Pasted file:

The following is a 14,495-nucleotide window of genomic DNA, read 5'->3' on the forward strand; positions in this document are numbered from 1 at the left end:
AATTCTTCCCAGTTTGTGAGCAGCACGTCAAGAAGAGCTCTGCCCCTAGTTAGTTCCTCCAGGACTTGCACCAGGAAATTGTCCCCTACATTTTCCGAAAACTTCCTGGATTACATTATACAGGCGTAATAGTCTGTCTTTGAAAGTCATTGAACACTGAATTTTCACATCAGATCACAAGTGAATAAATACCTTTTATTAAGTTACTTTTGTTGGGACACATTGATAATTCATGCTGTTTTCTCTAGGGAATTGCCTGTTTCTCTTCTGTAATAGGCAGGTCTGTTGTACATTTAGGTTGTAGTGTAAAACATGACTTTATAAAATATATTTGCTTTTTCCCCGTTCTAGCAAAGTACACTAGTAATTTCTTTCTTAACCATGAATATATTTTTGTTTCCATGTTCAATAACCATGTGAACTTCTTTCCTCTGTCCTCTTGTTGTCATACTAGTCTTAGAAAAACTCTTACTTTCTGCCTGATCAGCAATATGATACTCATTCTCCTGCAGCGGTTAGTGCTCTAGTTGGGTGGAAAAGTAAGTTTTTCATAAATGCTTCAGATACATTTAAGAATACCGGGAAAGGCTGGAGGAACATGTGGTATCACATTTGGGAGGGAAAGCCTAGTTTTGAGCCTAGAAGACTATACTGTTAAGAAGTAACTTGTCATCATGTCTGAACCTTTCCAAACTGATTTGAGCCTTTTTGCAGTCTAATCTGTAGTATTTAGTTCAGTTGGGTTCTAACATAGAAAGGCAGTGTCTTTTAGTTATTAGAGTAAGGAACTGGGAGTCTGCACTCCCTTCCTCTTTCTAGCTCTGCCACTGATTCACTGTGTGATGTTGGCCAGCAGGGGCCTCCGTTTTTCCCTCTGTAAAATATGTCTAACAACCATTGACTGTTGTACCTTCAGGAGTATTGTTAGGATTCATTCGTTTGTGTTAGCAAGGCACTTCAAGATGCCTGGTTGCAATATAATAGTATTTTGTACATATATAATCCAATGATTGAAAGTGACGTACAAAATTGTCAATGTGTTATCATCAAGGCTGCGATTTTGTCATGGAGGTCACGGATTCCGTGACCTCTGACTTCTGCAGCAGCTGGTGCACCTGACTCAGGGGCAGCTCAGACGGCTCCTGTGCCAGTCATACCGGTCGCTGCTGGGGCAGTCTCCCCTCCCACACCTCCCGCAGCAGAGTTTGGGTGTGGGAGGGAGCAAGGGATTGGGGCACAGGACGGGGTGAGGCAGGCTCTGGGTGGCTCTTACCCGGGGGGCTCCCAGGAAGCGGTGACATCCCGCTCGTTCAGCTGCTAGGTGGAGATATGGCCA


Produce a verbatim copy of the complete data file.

The following is a 14,495-nucleotide window of genomic DNA, read 5'->3' on the forward strand; positions in this document are numbered from 1 at the left end:
AATTCTTCCCAGTTTGTGAGCAGCACGTCAAGAAGAGCTCTGCCCCTAGTTAGTTCCTCCAGGACTTGCACCAGGAAATTGTCCCCTACATTTTCCGAAAACTTCCTGGATTACATTATACAGGCGTAATAGTCTGTCTTTGAAAGTCATTGAACACTGAATTTTCACATCAGATCACAAGTGAATAAATACCTTTTATTAAGTTACTTTTGTTGGGACACATTGATAATTCATGCTGTTTTCTCTAGGGAATTGCCTGTTTCTCTTCTGTAATAGGCAGGTCTGTTGTACATTTAGGTTGTAGTGTAAAACATGACTTTATAAAATATATTTGCTTTTTCCCCGTTCTAGCAAAGTACACTAGTAATTTCTTTCTTAACCATGAATATATTTTTGTTTCCATGTTCAATAACCATGTGAACTTCTTTCCTCTGTCCTCTTGTTGTCATACTAGTCTTAGAAAAACTCTTACTTTCTGCCTGATCAGCAATATGATACTCATTCTCCTGCAGCGGTTAGTGCTCTAGTTGGGTGGAAAAGTAAGTTTTTCATAAATGCTTCAGATACATTTAAGAATACCGGGAAAGGCTGGAGGAACATGTGGTATCACATTTGGGAGGGAAAGCCTAGTTTTGAGCCTAGAAGACTATACTGTTAAGAAGTAACTTGTCATCATGTCTGAACCTTTCCAAACTGATTTGAGCCTTTTTGCAGTCTAATCTGTAGTATTTAGTTCAGTTGGGTTCTAACATAGAAAGGCAGTGTCTTTTAGTTATTAGAGTAAGGAACTGGGAGTCTGCACTCCCTTCCTCTTTCTAGCTCTGCCACTGATTCACTGTGTGATGTTGGCCAGCAGGGGCCTCCGTTTTTCCCTCTGTAAAATATGTCTAACAACCATTGACTGTTGTACCTTCAGGAGTATTGTTAGGATTCATTCGTTTGTGTTAGCAAGGCACTTCAAGATGCCTGGTTGCAATATAATAGTATTTTGTACATATATAATCCAATGATTGAAAGTGACGTACAAAATTGTCAATGTGTTATCATCAAGGCTGCGATTTTGTCATGGAGGTCACGGATTCCGTGACCTCTGACTTCTGCAGCAGCTGGTGCACCTGACTCAGGGGCAGCTCAGACGGCTCCTGTGCCAGTCATACCGGTCGCTGCTGGGGCAGTCTCCCCTCCCACACCTCCCGCAGCAGAGTTTGGGTGTGGGAGGGAGCAAGGGATTGGGGCACAGGACGGGGTGAGGCAGGCTCTGGGTGGCTCTTACCCGGGGGGCTCCCAGGAAGCGGTGACATCCCGCTCGTTCAGCTGCTAGGTGGAGATATGGCCA